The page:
The following is from Saturday’s Japan Times. The author is Amy Chavez a regular columnist with the English-language daily published in Tokyo.
Japan has repeatedly been referred to as the “most prepared nation in the world” for an earthquake or tsunami disaster. The government has been praised for its readiness via earthquake/tsunami drills, for the prompt organization of the Self-Defense Forces, and for its preparedness to send in doctors and volunteers.
But “being prepared” means even more than that.
Japan is what I call the “Boy Scout Nation of the World,” because it also does a stellar job of preparing the individual for a crisis. In Japan, every person knows exactly what to do in an emergency.
As a resident of Japan since 1994, I can tell you that Japan is so adamant about preparation for disaster that sometimes it seems a bit over the top. But when disaster strikes, it becomes all too apparent that you cannot over-prepare.
Most of the fire drills and tornado drills I remember practicing in the U.S. were performed while I was a child in school. As adults, we are seldom versed in what to do in any emergency; we’re expected to already know. Yet seldom do we act instinctively in an emergency.
Instead, we often look back and say, “I should have done . . .” Like CPR, a refresher course in what to do in an emergency can never hurt. The purpose of drills in Japan is not just to introduce emergency procedures to people, but to practice until the actions become second nature.
Here are just some of the ways Japan has prepared the average citizen for a disaster:
Evacuation points with signs
Earthquake and tsunami evacuation points are well-established in every neighborhood. Not only are there signs on the streets pointing to designated evacuation centers, but detailed maps of escape routes are distributed to each household.
These maps, which in my area are topographical, also provide emergency phone numbers and contacts. With a designated evacuation area for each neighborhood, every resident can be accounted for quickly. Remember the “buddy system?”
Earthquake and tsunami alerts are distributed via cell phone text messages by the local government for those who sign up to receive them.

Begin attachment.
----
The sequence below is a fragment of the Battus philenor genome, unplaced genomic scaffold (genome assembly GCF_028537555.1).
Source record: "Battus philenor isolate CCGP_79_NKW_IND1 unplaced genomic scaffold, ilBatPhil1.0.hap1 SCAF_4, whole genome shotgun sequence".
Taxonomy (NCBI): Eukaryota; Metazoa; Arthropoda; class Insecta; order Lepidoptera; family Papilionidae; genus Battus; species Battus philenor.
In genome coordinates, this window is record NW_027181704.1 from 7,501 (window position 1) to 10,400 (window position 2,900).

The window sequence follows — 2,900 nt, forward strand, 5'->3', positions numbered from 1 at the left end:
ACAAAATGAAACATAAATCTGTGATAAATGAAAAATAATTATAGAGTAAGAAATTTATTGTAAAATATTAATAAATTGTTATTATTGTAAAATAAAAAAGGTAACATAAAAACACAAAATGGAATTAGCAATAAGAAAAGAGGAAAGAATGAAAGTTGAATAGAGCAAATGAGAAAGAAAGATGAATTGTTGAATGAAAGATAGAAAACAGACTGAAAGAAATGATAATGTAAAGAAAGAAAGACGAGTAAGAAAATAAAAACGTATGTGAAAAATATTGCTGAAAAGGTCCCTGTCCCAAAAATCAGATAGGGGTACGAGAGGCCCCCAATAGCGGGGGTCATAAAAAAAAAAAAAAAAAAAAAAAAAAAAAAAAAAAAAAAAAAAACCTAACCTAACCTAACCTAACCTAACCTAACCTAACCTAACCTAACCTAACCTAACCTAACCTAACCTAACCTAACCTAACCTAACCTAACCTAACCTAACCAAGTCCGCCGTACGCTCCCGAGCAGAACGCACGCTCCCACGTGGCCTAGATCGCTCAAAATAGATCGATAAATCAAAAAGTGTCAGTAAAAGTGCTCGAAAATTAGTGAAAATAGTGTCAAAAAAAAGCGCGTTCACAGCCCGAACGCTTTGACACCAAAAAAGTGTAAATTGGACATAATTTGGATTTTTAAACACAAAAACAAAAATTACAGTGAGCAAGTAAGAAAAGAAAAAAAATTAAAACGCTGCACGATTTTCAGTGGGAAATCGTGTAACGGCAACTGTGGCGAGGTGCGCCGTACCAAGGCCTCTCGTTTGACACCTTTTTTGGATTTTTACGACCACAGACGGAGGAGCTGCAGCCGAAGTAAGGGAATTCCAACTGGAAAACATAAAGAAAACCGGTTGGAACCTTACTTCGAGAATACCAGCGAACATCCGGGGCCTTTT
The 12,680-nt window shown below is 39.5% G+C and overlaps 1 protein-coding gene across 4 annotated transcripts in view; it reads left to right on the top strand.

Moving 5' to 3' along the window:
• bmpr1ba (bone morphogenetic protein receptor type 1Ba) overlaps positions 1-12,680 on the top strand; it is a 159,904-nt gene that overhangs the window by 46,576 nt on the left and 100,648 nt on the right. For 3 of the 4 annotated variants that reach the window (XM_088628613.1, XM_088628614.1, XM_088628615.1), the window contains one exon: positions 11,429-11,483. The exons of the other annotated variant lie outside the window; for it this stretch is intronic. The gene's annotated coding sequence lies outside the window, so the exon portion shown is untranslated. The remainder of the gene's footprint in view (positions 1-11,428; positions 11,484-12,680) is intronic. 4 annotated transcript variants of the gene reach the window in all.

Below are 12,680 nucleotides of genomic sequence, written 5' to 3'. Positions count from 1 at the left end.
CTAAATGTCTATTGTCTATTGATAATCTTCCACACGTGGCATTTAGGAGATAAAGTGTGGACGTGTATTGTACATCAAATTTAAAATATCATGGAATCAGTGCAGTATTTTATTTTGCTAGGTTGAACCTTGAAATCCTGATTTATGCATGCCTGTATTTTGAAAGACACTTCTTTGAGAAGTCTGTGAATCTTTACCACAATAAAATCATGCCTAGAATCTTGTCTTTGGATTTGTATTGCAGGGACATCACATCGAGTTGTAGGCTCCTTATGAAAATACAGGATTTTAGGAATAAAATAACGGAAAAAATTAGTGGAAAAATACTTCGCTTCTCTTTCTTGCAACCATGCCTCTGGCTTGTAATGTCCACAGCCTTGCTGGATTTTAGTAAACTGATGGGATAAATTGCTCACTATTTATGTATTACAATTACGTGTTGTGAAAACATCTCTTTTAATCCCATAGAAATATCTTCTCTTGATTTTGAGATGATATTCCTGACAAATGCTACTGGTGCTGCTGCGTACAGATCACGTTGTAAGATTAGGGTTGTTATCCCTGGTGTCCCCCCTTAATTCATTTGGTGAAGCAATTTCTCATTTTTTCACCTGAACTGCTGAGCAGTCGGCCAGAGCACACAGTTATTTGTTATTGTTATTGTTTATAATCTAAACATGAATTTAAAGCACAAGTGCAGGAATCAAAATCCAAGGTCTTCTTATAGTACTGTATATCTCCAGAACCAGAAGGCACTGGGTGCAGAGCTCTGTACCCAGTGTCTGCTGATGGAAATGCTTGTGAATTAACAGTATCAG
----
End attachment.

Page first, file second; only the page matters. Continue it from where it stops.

All citizens are encouraged to have a survival kit kept near the genkan (doorway) to their house. Not just your average first aid kit, survival kits have several days worth of water, vacuum-packed food and matches so you can build a fire (for cooking, washing, bathing).
Japanese housewives are famous around the world for recycling bath water. You can even buy washing machines in Japan that have an extra hose to draw the leftover bathwater into the machine for the wash or rinse cycle. The daily bathing ritual of the Japanese requires a full bathtub of hot water to soak in after their shower. This is a nightly habit performed before going to sleep. Most households will not drain this fairly clean tub water until the following day. If there is an earthquake overnight and the water supply is cut off, you’ll have at least 250 liters of water on standby. It’s just common sense.
Good sleeping habits
Few people in Tokyo sleep without a flashlight nearby. It’s a precautionary measure people take in case an earthquake occurs during the night and disrupts power. I have a flashlight that stays under my bed, within close reach should I feel the tremors of an earthquake. If you need to escape quickly, you need to be able to see where you are going.
Emergency information — in multiple languages
The local governments distribute booklets telling people what to expect and what to do in the case of an earthquake. In my area, these pamphlets are available in Japanese, English, Chinese, Korean and Portuguese.
The books are full of good advice for emergencies such as: Grab your footwear before rushing out of your house. In an earthquake, there will be rubble, broken glass, etc. that you’ll need to protect your feet from. If you are getting out of bed and putting on clothes, choose clothes with long sleeves and long pants so you’ll be protected from falling debris and flying glass. Expect that you might have to escape through a broken window. Find gloves to wear if you have time.
You are also instructed to walk to the evacuation center. Do not drive. Too many cars will clog the streets and prevent rescue vehicles from moving in and out of the affected area. If you are already in your car during an emergency, you are to park your car on the side of the road, leave the keys inside and don’t lock it. That way emergency personnel can move your car should it be in the way of rescue operations.
Preparedness not only saves lives, but it teaches people how to act during a crisis. That’s why when you see live coverage of disasters in Japan, the Japanese people rarely panic. They are prepared.
How prepared are you for the next crisis?